Shavuot

Shavuot is a Hebrew word meaning “weeks” and refers to the Jewish festival marking the giving of the Torah at Mount Sinai. Shavuot, like so many other Jewish holidays began as an ancient agricultural festival, marking the end of the spring barley harvest and the beginning of the summer wheat harvest. It was distinguished in ancient times by bringing crop offerings to the Temple in Jerusalem. Also known as the Festival of the Giving of the Torah, Shavuot dates from biblical times. The Torah tells us it took precisely forty-nine days for our ancestors to travel from Egypt to the foot of Mount Sinai where they were to receive the Torah. The name Shavuot, “Weeks,” then symbolizes the completion of a seven-week journey.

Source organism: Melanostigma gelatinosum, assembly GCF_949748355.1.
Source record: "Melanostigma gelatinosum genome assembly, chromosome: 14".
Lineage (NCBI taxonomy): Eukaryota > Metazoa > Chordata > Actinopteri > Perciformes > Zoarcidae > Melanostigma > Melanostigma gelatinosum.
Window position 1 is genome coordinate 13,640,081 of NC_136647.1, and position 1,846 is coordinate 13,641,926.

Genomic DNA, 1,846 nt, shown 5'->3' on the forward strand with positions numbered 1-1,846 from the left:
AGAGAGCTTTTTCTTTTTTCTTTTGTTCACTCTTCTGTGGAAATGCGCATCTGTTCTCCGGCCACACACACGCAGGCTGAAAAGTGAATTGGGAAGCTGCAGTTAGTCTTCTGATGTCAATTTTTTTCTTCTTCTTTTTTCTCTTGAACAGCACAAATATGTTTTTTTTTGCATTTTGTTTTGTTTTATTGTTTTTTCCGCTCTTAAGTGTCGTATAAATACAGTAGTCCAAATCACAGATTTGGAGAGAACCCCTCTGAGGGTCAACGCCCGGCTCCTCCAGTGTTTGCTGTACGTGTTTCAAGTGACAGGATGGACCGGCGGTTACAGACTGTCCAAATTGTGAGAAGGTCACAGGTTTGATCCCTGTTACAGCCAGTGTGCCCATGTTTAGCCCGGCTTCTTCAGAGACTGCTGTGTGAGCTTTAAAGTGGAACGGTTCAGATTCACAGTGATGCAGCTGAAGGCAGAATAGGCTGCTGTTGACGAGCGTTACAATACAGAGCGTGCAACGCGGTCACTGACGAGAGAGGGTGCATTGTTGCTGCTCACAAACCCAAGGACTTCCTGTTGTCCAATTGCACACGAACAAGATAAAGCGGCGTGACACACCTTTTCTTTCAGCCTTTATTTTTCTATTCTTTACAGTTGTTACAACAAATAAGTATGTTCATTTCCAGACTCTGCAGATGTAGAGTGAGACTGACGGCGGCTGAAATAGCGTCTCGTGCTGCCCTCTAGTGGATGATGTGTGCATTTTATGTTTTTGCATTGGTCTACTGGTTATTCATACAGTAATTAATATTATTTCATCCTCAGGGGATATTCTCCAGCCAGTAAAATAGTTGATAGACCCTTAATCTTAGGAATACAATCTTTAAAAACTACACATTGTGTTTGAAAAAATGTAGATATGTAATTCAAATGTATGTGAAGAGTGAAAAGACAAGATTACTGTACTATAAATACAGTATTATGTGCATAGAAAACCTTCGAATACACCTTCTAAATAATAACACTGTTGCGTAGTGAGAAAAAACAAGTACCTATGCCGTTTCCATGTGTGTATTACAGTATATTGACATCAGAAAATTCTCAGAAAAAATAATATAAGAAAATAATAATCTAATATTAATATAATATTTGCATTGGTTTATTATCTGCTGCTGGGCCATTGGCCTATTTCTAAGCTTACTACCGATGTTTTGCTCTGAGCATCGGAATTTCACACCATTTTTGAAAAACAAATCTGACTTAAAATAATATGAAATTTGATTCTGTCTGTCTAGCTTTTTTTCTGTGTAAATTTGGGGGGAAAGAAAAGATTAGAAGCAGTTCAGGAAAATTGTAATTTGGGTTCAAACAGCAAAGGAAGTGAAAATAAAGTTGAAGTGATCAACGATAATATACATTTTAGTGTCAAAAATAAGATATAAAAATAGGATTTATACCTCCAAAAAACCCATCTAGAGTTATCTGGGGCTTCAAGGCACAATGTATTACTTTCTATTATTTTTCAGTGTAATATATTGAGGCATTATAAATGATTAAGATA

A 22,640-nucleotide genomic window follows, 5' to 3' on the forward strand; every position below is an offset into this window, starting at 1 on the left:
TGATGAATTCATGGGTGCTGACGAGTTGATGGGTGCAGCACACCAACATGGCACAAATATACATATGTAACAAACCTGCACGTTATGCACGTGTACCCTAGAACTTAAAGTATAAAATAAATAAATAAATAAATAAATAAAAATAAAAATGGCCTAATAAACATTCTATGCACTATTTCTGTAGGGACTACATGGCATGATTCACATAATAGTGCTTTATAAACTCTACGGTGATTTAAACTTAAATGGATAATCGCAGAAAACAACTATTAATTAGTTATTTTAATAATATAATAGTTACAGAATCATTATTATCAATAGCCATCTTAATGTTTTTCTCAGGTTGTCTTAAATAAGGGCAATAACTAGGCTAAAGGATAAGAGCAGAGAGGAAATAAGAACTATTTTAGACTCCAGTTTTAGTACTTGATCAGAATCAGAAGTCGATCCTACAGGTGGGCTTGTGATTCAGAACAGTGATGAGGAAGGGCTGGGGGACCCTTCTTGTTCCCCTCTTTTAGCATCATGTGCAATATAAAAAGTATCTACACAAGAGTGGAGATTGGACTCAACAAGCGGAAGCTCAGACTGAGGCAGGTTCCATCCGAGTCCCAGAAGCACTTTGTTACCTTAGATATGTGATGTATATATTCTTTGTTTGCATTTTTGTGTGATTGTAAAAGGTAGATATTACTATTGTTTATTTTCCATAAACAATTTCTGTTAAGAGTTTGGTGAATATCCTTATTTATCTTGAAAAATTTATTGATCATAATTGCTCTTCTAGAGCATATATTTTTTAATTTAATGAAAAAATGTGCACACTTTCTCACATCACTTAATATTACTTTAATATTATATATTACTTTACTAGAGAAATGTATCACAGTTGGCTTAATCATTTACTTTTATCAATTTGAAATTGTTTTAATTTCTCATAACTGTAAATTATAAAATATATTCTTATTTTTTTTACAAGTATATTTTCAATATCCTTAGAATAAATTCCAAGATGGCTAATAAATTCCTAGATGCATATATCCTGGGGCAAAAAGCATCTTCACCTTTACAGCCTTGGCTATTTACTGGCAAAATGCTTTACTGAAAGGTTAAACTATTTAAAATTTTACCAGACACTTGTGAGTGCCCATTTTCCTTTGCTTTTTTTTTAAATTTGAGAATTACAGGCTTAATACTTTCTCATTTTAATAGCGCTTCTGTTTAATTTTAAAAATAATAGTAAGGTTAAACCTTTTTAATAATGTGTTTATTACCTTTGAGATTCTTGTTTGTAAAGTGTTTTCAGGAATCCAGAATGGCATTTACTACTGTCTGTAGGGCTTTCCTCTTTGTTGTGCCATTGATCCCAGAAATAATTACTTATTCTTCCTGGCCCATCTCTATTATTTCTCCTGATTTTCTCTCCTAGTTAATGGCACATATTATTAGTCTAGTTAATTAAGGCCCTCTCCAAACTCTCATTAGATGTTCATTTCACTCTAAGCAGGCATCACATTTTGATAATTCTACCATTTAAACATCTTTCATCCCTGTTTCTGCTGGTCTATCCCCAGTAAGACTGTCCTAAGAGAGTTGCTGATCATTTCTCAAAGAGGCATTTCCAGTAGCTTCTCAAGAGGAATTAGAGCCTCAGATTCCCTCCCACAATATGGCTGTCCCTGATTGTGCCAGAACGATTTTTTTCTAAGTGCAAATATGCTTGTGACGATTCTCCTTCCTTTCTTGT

Special customs on Shavuot are the reading of the Book of Ruth, which reminds us that we too can find a continual source of blessing in our tradition. Another includes staying up all night to study Torah and Mishnah, a custom called Tikkun Leil Shavuot, which symbolizes our commitment to the Torah, and that we are always ready and awake to receive the Torah. Traditionally, dairy dishes are served on this holiday to symbolize the sweetness of the Torah, as well as the “land of milk and honey.”

Shavuot 2017